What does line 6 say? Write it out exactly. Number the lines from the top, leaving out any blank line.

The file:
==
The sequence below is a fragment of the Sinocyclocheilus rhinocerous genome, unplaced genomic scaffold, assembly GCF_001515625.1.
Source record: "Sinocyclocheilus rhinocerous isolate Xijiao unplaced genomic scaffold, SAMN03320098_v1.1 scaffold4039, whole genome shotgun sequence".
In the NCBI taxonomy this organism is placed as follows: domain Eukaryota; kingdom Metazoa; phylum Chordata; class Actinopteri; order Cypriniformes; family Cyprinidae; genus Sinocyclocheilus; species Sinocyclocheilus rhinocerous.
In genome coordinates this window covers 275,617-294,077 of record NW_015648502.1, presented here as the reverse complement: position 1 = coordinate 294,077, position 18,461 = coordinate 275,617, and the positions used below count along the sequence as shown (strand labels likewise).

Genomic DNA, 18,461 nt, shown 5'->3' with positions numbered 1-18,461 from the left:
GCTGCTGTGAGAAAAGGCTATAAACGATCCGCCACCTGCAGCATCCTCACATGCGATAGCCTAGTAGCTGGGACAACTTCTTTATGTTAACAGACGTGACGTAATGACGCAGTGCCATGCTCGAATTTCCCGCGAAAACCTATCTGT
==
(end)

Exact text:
GCTGCTGTGAGAAAAGGCTATAAACGATCCGCCACCTGCAGCATCCTCACATGCGATAGCCTAGTAGCTGGGACAACTTCTTTATGTTAACAGACGTGACGTAATGACGCAGTGCCATGCTCGAATTTCCCGCGAAAACCTATCTGT